Kevin Abraham Sabet (born February 20, 1979) is a former three-time White House Office of National Drug Control Policy advisor, having been the only person appointed to that office by both a Republican (Administration of George W. Bush) and Democrat (Obama Administration and Clinton Administration).[1] He is also an assistant professor adjunct at Yale University Medical School,[2] a fellow at Yale's Institution for Social and Policy Studies,[3] and a columnist at Newsweek.[4]

Kevin A. Sabet
Kevin Sabet, Co-Founder of Smart Approaches to Marijuana.png
Kevin Sabet, speaking at the New Yorker Magazine Festival, 2014
Known for
  • Founding Smart Approaches to Marijuana
  • Opposing marijuana legalization
AwardsMarshall Scholarship, Nils Bejerot Award for Global Drug Prevention, John P. McGovern Award
Academic background
Alma materUniversity of California, Berkeley
Oxford University
Doctoral advisorGeorge Smith
Other advisorsBruce Cain
William "Sandy" Muir
InfluencesDavid F. Musto
Robert L. DuPont
Academic work
Disciplinedrug policy, public policy, journalism
InstitutionsThe White House, ONDCP, Yale University, University of Florida, SAM

With Patrick J. Kennedy, Sabet co-founded Smart Approaches to Marijuana in Denver in January 2013 and has since emerged as a leading opponent of marijuana legalization in the United States.[5]

Sabet is the author of numerous articles and monographs including the book Reefer Sanity: Seven Great Myths About Marijuana, now in its second edition,[6] and his newest book, Smokescreen, is distributed by Simon & Schuster.[7]

Sabet is the recipient of the Nils Bejerot Award given in conjunction with Queen Silvia of Sweden[8] and was one of four Americans (along with Jonathan Caulkins, Bertha Madras, and Robert DuPont) invited to advise Pope Francis by the Vatican's Pontifical Academy of Sciences to discuss marijuana and other drug policy.[9][10] He spoke in front of Jeff Bezos, Mark Zuckerberg, Warren Buffett, and others at the Allen and Company Sun Valley Investor's Conference in 2018 and is a regular attendee; he was seen at Sun Valley in one of his first public appearances since 2020 with Zuckerberg and Sheryl Sandberg in 2021.[11][12][13]

Upon founding SAM, Salon called Sabet "the quarterback of the new anti-drug movement"[14] and NBC News called him a "prodigy of drug politics".[15]

Education and careerEdit

Sabet is a graduate of the University of California, Berkeley and Oxford University,[16] where he received his Doctorate in social policy as a Marshall Scholar. He is an opponent of drug legalization and has spoken on behalf of the Obama Administration on the subject.[17] After leaving ONDCP after 2.5 years, he became a consultant and professor. Rolling Stone called him one of marijuana legalization's biggest enemies.[18]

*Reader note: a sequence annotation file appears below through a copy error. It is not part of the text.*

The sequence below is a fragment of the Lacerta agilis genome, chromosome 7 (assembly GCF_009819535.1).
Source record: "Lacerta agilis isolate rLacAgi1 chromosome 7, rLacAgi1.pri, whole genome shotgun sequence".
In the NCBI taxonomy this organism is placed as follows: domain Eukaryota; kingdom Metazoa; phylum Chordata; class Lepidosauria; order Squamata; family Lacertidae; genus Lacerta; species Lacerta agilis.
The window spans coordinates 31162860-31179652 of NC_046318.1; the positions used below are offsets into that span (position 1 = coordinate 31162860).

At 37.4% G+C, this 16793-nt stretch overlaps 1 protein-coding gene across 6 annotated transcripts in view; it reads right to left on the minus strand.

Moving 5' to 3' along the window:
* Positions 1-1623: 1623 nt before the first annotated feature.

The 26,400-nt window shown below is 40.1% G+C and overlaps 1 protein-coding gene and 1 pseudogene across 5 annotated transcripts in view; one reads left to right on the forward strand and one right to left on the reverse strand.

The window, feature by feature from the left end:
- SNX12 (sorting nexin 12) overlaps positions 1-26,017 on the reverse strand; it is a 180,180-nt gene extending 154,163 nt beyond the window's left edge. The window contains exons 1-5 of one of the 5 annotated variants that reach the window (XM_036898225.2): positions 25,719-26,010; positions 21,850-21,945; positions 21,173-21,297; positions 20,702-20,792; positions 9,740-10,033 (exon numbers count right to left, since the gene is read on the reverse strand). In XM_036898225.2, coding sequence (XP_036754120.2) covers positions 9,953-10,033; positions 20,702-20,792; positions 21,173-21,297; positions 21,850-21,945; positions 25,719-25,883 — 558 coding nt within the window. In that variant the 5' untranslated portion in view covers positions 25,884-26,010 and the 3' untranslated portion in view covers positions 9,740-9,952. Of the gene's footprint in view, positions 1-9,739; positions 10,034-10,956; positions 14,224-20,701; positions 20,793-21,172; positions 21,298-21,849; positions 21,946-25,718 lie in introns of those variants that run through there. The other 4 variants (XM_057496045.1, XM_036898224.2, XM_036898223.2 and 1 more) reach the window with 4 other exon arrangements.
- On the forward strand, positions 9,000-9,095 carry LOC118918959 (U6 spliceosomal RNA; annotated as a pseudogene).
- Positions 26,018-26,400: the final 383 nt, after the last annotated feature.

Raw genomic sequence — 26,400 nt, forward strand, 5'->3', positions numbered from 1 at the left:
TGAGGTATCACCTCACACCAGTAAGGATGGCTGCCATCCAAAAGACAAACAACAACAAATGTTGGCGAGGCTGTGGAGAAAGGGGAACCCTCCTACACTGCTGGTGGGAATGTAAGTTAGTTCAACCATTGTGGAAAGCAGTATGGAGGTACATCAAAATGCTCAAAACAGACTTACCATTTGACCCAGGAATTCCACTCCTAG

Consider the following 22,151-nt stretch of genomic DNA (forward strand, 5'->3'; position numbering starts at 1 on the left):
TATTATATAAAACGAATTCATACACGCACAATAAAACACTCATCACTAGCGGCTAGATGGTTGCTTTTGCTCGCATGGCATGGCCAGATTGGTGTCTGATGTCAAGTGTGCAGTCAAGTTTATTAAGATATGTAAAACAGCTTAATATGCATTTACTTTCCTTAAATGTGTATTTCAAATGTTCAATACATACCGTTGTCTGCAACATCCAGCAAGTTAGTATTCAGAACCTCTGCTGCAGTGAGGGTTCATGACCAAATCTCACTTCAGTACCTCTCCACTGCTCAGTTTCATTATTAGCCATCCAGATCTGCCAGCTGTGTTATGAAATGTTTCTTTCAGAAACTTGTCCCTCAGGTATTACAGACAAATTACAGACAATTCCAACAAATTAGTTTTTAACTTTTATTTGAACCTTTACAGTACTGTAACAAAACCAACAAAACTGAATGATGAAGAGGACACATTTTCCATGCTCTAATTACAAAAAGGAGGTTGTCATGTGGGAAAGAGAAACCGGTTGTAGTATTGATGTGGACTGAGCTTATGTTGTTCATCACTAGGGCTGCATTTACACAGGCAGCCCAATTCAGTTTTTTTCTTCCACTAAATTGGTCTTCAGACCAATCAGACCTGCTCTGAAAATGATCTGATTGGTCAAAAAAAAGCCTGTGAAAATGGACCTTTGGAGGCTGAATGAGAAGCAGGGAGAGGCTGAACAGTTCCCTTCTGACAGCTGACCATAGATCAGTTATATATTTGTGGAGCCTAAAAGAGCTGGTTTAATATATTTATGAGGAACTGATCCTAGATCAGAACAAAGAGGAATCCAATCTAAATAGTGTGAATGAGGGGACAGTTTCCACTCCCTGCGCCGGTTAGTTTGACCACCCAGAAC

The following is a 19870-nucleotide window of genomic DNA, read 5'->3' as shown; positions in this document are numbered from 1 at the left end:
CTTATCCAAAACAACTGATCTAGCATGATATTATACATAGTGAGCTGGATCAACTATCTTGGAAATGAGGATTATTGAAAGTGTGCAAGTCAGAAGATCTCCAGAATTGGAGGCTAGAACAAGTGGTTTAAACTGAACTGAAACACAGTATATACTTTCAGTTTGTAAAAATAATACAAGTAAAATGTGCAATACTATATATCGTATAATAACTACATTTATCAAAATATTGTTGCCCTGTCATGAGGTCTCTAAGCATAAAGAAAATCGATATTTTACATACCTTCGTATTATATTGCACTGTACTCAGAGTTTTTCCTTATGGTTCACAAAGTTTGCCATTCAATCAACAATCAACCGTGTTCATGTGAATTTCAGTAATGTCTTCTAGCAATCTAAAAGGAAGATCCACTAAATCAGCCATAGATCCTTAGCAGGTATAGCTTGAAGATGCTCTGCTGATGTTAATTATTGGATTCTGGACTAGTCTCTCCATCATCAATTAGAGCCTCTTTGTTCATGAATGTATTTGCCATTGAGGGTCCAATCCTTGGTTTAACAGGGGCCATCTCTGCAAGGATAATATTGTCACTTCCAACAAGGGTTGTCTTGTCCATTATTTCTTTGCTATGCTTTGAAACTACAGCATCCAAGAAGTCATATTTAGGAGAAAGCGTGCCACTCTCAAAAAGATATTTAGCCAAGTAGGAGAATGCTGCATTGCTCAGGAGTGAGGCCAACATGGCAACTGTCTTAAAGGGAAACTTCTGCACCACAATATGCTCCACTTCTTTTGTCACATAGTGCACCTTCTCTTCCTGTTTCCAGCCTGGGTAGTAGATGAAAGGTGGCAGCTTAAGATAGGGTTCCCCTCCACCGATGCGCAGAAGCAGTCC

Sabet is the president of Smart Approaches to Marijuana (SAM).[19] He is a regular contributor to TV and print media[20] and a blogger for the Huffington Post.[21]

Drug policy advocacyEdit

Sabet began his activism as a teenager, campaigning against the abolition of after-school programs sought by the libertarian-leaning Orange County school board.[22] During his freshman year at the University of California, Berkeley, Sabet started Citizens for a Drug-Free Berkeley and worked to educate his peers on the "wave of destruction" that comes with club drugs, including MDMA.[23] He has testified for the US Congress, Canadian Parliament, UK Parliament, and UN bodies multiple times.[24][25][26][27][28] He has been an invited witness at the U.S. Senate on marijuana issues generally, and cannabidiol.[29]

Sabet has written on the need for prevention, treatment, and enforcement to guide drug policy, although he has also argued for abolishing severe sentencing guidelines, like mandatory minimum laws.[30] His articles have been published in newspapers, such as The Washington Post and The New York Times.[31] He has argued for removing criminal penalties for low-level marijuana use, has opposed legalization[32] while supporting continued civil penalties for use, along with mandated treatment. He supports charges for manufacturing or selling large amounts of cannabis.[33]

Through the work of SAM, Sabet has been an active voice in successful campaigns to stop marijuana legalization initiatives in Ohio (2015),[34][35][36][37][38][39][40] and legislative initiatives in New Jersey,[41] New York, Connecticut, and other states. In New Jersey, Sabet and SAM have partnered with senators, including Senator Ronald Rice, pastors, community organizers, and other public health and safety advocates to resist Governor Phil Murphy's push to commercialize marijuana in the state. This resistance was ultimately unsuccessful after Question 1 was approved by voters in November 2020 and enacted the following February.[42][43][44]